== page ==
Ter-Oganjan is probably equally known and established in his artistic career. Yet his intellectual and artistic standpoint is still connected to his recent past and current situation in Russia. He experienced censorship and prosecution in his home country, and a discourse of conflict is central to his work. He appreciates art as a political and/or intellectual challenge to the status quo. Art is an agent causing movement and change. He does not question classical art history, but what he enjoys are attempts that are still trying to step out of the line instead of fit into it, for example recent actions of the group Voina.
In my view, different artistic approaches need different readings. Often, art can only be understood in its own historical and political context. In the context of today’s Central Europe, some of Russia’s action art from the 90’s or even recent actions of Voina do not seem to be anything else than meaningless stunts or teenage jokes, yet in the context of Russia in the time when these actions took place, I believe there is a value and meaning to them which cannot be disputed. There is also a difference in the nature of Russian and Czech art, and I don’t dare to judge what it is, but all kinds of circumstances need to be taken into account before an appropriate reading can take place.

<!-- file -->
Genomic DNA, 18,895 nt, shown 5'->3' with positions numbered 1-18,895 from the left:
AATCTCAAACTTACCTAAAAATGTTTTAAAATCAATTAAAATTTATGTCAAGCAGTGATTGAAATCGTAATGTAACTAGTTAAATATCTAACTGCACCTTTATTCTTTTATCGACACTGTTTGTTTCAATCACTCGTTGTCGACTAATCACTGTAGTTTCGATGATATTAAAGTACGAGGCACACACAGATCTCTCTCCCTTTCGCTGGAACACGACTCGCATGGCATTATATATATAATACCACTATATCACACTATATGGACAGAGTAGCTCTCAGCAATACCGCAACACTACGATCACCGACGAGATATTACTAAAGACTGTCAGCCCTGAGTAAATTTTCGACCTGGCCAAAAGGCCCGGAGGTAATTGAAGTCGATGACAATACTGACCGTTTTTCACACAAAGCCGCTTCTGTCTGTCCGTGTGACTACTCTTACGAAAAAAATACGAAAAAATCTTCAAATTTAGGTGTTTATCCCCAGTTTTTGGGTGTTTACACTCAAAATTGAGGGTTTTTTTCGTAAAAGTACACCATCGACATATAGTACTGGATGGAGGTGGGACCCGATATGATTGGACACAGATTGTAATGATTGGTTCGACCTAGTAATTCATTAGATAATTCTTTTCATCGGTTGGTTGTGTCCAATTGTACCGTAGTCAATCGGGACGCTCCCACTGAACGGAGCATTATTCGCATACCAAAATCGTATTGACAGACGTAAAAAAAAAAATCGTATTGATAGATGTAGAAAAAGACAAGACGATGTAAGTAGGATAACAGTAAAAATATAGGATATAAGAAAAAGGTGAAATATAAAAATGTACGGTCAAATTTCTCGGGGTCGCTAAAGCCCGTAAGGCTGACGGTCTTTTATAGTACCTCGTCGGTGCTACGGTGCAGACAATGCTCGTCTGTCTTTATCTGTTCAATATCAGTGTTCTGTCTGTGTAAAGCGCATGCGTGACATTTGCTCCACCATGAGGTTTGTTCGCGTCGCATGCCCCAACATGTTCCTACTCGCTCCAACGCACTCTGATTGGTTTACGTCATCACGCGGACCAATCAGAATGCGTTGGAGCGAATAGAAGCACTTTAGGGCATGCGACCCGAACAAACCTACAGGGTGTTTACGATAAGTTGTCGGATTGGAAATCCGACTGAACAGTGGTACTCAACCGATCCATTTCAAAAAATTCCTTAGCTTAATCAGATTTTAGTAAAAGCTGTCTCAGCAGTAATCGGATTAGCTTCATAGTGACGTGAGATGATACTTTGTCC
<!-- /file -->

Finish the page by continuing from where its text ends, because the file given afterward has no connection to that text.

The lack of empathy or understanding displayed by Jiri Cernicky was disappointing. This was especially sad given the not-so-distant connection between ex-Czechoslovakia and Russia. I myself did not experience censorship and ideological persecution and communism is just a distant childhood memory for me. Yet I am still aware of the problems in societies where freedom of speech is still an issue. I experienced the ‘u-turn’ in Czech thinking where the newly gained post-communist freedom resulted in a worshipping of U.S. and liberalist market economy, followed by an E.U.-optimist brainwashing. Obviously, there were historical reasons why Czech turned their backs to Russia. As a result the topic of Russia was almost skipped from my education and it is only now that I see a slow return to ‘normal’, or even a growing interest in Russia. I feel it is important that we do not forget our own past and that we do not overlook the ‘otherness’ of other’s lives. We are all humans, but in order to understand each other we must be aware and respectful of the different background we are coming from. Similarly, when we are reading artworks, the context of creation must be taken into account – especially different historical contexts and the fact that there are other local contexts besides western capitalist hegemony.